Get up, pack, no breakfast, on the bikes. We make it to the ocean, dunes that lead right to the break. The towns become further apart. Stop when you can for food, for gas, for a break from the bike. Then more riding. The mirages stretche ahead, endless pools of nonexistent water, reminding you of the heat and the sand and the sun beating down. Sweat pools in your underwear, you can feel it every time you shift weight on the bike.
Its near the end of the third day that we hit a true stretch of freeway, not a two lane road, but an actual freeway and we twist the throttle and really open the bikes up. Ripping through the dunes, and the mountains of trash. What makes northern Peru look like a post-apocalyptic nightmare are the mounds of trash, which are usually on fire, that accompany the exit of every city.
Trash as far as the eye can see, with huts scattered throughout where people live and sift through the garbage. And then back into the desert of Mad Max the road warrior. The wind picks up, you tilt the bike, feel the sand sting that one spot your gloves and jacket have left unprotected. And the sun sets.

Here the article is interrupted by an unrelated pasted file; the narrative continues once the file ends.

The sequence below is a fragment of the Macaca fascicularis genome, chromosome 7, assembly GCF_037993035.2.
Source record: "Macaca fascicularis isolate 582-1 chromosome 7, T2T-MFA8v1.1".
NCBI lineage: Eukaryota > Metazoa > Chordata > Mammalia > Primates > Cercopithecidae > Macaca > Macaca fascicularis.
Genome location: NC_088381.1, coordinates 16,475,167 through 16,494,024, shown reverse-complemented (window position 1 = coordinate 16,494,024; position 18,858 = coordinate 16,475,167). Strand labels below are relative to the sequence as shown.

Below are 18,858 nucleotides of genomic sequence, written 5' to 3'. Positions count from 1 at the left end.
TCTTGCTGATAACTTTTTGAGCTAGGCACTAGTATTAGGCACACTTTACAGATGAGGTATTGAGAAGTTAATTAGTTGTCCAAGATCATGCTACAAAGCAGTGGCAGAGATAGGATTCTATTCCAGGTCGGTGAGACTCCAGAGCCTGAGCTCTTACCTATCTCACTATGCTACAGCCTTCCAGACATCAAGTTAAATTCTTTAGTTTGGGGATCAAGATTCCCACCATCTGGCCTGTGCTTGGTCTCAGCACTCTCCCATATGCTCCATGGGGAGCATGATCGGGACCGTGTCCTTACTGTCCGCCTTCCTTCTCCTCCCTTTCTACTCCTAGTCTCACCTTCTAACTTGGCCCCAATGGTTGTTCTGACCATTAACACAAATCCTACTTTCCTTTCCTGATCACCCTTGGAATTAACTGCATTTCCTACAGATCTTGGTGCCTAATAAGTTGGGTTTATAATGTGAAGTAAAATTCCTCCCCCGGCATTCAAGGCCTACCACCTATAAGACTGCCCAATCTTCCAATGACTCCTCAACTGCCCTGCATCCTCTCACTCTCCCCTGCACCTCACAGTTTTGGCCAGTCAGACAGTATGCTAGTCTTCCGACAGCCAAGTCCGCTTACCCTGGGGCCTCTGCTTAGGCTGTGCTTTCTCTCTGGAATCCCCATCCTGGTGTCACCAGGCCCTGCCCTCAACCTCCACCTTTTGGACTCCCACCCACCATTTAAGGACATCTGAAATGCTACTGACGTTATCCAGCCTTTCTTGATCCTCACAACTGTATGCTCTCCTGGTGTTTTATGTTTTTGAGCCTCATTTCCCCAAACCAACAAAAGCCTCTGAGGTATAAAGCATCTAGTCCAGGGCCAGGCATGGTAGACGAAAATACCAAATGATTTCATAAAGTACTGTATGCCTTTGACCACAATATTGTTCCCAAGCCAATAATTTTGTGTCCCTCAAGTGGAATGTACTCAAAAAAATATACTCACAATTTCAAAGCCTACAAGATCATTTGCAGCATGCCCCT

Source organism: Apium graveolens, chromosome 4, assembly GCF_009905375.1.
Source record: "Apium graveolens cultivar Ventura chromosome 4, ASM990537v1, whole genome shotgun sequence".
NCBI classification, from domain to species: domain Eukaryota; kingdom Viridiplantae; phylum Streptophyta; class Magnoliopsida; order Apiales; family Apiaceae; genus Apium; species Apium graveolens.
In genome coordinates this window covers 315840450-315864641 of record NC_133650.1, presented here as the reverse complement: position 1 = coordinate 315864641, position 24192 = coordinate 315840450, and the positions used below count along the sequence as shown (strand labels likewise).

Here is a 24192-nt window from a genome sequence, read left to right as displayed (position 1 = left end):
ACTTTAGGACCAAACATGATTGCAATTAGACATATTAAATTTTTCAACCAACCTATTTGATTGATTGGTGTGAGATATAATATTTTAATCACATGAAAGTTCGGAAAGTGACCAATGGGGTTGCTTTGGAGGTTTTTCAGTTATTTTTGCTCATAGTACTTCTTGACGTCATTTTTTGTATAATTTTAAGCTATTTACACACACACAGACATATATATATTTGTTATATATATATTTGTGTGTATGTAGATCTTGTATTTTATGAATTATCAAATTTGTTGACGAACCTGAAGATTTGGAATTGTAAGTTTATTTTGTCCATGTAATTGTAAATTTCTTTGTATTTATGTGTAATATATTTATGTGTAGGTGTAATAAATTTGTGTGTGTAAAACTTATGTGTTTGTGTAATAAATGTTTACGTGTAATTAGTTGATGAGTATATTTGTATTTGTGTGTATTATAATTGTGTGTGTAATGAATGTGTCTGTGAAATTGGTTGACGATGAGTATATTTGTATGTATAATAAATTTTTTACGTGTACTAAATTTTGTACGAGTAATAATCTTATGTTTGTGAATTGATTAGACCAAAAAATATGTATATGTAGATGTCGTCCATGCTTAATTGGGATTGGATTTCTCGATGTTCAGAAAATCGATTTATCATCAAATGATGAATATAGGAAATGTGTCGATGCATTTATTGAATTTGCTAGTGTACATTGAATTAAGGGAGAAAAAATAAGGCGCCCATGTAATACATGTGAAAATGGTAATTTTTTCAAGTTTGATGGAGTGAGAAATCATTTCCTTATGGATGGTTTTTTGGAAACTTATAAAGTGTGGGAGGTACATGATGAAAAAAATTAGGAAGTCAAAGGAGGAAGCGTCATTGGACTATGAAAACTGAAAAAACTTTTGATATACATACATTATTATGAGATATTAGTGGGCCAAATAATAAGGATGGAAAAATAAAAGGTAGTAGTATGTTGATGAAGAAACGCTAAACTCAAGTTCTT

The final days ride brought us to Lima, our goal for the first leg of Peru.
Peruvians favorite part of the car is the horn, which they use instead of brakes or signals to inform others of the haphazard driving maneuvers they will perform that would churn the stomach of even the most talented of stunt drivers. Traffic be damned, Alex maneuvered us through the honks and sirens and shouts to our hostel, for a couple of days rest and some sight seeing before we get back on the bikes.
Posted on December 16, 2013
With only a few days left in Nicaragua, Alex and I were reviewing the timeline before we battled our way through another border and on into Costa Rica. We decided that we wanted to spend a half day in Granada before moving on to the border.